Kids look forward to Halloween each year; whether it's the costume they've chosen to wear, the party they're going to attend, or the promise of a bucket full of candy, Halloween is a highly anticipated holiday. If you plan on passing treats out to the children from the neighborhood (or have a house full of miniature goblins and ghouls), you'll need to decide between something that kids love (candy) or something healthier… or do you? Before you head to your nearest store for jumbo bags of individually wrapped candies, consider these healthier, easy-to-make treats that kids are guaranteed to love.Halloween than a plain apple.
One of the most important things to consider if you're planning to make healthy Halloween treats for the neighborhood trick-or-treaters is safety. This means you'll have to pay attention to proper food handling techniques (wash your hands regularly and individually wrap treats so that trick-or-treaters don't share germs when they're choosing a snack), watch out for choking hazards (young children who may choke shouldn't receive hard candies, for example), and consider potential food allergies (nut allergies are common — it’s always good to have a nut-free option handy).
If you want to hand out healthier trick-or-treat snacks this year (or if you’re hosting a spooky Halloween party and need a few ideas for healthier treats), we’ve got some suggestions.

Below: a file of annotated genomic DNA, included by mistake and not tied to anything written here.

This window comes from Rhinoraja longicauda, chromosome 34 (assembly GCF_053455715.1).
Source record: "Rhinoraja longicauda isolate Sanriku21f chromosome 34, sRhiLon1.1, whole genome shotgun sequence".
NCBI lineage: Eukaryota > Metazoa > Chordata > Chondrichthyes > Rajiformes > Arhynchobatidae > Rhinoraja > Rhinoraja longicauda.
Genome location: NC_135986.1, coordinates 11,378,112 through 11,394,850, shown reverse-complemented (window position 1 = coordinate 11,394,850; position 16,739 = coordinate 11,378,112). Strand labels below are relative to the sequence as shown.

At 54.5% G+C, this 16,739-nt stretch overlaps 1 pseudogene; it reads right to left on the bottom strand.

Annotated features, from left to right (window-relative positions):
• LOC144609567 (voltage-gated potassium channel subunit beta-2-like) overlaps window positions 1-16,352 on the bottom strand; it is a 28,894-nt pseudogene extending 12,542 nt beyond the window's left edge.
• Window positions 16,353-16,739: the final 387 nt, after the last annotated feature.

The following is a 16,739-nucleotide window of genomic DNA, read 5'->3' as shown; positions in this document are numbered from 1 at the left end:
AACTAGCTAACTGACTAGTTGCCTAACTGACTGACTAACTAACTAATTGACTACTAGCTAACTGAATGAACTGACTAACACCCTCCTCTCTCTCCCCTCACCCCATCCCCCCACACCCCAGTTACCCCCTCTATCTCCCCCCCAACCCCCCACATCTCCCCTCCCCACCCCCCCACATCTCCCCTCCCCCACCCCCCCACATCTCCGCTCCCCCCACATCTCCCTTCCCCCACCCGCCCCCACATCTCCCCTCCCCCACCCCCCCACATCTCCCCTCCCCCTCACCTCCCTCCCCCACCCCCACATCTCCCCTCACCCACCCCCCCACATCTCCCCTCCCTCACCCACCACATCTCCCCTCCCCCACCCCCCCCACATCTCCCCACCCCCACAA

It’s easy to make crackers from scratch. Try making whole-wheat crackers cut into spooky shapes with cookie cutters for a snack kids will love. Need a cracker recipe? Click here.
Small round fruits like figs or strawberries make very spooky (and fiber-rich) chocolate-covered treats. Dip figs in white chocolate that’s been tinted orange and then pipe lines on them so that they resemble pumpkins. Or, dip strawberries into white chocolate, place them upside-down, and pipe two black dots for eyes and you’ll have instant ghosts. Small apples and pears work as well.
Kristie Collado is The Daily Meal’s Cook Editor. Follow her on Twitter @KColladoCook.
This article was originally published on October 14, 2014